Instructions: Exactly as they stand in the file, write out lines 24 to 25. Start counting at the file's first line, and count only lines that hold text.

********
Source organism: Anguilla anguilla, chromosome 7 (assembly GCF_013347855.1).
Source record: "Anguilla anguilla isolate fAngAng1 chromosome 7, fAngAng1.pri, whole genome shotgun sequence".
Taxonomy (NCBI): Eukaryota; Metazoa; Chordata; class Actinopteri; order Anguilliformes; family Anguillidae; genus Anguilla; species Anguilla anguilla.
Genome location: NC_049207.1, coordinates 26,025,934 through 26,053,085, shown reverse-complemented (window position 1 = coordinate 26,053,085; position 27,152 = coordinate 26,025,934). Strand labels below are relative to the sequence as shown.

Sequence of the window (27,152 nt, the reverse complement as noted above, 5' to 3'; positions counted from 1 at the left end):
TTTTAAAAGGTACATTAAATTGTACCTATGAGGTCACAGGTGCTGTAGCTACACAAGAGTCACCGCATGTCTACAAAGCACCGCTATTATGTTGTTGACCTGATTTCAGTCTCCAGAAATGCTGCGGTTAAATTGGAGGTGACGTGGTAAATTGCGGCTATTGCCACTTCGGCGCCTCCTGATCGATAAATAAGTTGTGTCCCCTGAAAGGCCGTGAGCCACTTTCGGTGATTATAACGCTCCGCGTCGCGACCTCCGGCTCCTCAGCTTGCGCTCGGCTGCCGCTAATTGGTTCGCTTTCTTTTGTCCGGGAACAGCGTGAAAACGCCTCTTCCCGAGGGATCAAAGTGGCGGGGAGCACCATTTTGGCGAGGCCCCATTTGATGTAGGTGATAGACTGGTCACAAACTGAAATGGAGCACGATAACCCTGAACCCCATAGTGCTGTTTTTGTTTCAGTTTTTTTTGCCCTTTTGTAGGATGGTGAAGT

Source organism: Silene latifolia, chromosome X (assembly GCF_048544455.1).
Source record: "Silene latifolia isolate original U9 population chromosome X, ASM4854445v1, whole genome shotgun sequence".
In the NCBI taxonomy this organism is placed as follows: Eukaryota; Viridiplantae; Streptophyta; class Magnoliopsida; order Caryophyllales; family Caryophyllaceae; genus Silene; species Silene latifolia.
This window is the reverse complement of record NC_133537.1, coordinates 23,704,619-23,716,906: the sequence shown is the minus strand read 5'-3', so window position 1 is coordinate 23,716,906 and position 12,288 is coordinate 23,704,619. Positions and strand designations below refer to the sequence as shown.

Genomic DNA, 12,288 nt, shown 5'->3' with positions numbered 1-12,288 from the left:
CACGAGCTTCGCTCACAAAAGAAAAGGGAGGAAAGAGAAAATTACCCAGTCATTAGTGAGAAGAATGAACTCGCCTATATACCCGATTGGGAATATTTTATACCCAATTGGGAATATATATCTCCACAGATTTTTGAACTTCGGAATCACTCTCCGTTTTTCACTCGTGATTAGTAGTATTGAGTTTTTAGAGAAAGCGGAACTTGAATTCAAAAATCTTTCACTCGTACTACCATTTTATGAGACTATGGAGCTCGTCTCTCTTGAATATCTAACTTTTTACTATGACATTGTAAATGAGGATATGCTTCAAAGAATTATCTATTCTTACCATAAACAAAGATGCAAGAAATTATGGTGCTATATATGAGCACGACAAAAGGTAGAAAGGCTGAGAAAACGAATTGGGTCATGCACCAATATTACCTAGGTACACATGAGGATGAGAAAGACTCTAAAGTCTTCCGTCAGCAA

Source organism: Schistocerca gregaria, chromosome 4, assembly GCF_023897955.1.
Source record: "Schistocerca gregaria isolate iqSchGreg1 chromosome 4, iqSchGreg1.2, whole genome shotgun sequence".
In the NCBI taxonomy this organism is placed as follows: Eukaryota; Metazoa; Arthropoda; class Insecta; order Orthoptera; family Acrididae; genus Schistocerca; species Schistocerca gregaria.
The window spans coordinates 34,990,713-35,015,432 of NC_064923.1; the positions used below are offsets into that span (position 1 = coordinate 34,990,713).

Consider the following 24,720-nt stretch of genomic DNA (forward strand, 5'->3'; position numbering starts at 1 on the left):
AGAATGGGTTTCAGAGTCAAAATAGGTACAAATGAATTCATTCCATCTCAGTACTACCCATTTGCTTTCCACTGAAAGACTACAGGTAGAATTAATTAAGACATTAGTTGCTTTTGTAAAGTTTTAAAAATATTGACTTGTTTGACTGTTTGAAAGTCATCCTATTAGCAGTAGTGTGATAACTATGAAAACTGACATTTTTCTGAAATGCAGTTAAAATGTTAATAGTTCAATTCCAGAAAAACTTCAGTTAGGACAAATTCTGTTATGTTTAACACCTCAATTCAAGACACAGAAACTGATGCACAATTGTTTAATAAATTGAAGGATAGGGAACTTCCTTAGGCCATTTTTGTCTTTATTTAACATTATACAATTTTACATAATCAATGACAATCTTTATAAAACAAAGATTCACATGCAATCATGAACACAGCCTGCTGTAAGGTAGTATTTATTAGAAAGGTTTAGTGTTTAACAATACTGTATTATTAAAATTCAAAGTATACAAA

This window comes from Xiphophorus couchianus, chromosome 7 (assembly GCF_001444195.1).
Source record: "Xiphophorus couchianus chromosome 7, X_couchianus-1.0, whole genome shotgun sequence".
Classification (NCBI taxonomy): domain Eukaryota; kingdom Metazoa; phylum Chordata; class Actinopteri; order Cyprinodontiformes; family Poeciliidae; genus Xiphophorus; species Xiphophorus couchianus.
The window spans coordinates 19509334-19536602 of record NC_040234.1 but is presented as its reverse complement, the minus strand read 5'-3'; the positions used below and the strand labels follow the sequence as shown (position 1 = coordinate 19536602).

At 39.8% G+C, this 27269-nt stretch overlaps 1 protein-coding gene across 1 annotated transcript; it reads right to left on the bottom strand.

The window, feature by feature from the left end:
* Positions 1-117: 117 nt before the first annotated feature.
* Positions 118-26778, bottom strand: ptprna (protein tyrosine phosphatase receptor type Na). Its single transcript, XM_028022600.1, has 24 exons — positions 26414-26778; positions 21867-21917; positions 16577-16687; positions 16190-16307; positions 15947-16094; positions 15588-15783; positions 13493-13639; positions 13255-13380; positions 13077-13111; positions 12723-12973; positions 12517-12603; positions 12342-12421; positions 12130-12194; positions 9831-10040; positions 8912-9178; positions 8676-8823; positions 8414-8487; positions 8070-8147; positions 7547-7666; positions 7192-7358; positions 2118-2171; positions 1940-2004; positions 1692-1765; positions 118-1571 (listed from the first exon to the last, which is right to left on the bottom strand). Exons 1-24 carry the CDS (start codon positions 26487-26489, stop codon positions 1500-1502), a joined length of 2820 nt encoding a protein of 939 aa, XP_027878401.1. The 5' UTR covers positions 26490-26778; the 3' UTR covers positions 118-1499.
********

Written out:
The window, feature by feature from the left end:
* Positions 1-117: 117 nt before the first annotated feature.